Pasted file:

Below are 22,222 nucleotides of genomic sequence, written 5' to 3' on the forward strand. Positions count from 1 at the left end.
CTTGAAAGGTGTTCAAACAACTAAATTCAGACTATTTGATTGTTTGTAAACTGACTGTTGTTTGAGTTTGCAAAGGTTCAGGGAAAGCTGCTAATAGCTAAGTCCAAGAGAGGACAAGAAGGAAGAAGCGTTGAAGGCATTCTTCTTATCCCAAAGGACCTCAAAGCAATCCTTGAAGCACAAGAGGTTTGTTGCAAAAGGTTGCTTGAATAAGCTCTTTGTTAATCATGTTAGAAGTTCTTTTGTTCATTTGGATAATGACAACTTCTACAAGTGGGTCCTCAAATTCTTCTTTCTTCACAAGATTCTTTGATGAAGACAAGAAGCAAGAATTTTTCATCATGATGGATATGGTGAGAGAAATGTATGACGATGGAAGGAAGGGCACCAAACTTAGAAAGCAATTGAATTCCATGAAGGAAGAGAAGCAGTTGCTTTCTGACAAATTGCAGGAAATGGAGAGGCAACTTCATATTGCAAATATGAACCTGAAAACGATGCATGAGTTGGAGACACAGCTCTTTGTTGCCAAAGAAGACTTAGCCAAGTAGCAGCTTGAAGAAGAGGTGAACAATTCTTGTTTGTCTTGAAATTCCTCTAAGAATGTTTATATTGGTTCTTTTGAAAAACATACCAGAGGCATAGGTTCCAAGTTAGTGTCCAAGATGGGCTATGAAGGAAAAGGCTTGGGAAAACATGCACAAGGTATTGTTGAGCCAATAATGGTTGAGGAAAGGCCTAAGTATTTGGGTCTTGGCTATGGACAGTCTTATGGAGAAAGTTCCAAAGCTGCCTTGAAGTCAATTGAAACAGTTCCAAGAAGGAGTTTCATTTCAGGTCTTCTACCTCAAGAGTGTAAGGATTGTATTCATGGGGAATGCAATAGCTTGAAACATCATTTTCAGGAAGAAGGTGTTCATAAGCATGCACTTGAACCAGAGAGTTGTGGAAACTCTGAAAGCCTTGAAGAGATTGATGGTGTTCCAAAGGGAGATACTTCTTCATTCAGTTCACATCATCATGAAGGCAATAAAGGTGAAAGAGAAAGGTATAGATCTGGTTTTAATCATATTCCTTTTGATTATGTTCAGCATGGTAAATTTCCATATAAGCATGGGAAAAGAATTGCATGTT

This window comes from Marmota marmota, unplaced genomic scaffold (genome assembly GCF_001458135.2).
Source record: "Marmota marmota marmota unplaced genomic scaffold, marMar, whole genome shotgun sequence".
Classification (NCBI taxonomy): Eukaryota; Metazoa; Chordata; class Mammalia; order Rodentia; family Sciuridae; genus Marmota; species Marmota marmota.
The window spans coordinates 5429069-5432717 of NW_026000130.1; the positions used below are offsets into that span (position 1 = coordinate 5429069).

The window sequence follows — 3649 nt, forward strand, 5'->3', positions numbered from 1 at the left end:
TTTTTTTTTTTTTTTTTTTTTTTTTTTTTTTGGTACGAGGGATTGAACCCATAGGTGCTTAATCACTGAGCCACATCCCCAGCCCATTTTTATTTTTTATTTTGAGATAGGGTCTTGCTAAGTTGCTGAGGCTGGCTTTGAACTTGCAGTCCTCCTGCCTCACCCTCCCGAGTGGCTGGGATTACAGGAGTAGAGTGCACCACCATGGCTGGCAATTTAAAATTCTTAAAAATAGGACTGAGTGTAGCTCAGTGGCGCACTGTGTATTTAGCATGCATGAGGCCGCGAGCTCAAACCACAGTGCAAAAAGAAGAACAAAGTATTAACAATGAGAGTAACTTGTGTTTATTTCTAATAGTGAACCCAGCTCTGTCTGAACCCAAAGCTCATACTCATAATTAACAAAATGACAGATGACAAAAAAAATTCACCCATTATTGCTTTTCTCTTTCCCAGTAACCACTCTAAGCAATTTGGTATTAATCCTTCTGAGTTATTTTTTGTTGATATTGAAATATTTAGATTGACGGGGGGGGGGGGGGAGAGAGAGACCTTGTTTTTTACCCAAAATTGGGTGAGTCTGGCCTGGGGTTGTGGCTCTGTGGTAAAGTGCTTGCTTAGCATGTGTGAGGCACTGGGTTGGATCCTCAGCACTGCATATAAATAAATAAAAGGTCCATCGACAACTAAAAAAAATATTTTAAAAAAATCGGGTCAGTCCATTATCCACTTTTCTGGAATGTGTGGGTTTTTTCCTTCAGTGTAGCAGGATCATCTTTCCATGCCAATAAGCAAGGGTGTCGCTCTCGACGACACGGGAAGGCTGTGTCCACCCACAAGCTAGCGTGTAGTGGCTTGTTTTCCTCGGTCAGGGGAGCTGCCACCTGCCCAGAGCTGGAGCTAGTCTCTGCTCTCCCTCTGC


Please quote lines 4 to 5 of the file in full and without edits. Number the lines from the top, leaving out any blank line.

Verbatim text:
Source record: "Marmota marmota marmota unplaced genomic scaffold, marMar, whole genome shotgun sequence".
Classification (NCBI taxonomy): Eukaryota; Metazoa; Chordata; class Mammalia; order Rodentia; family Sciuridae; genus Marmota; species Marmota marmota.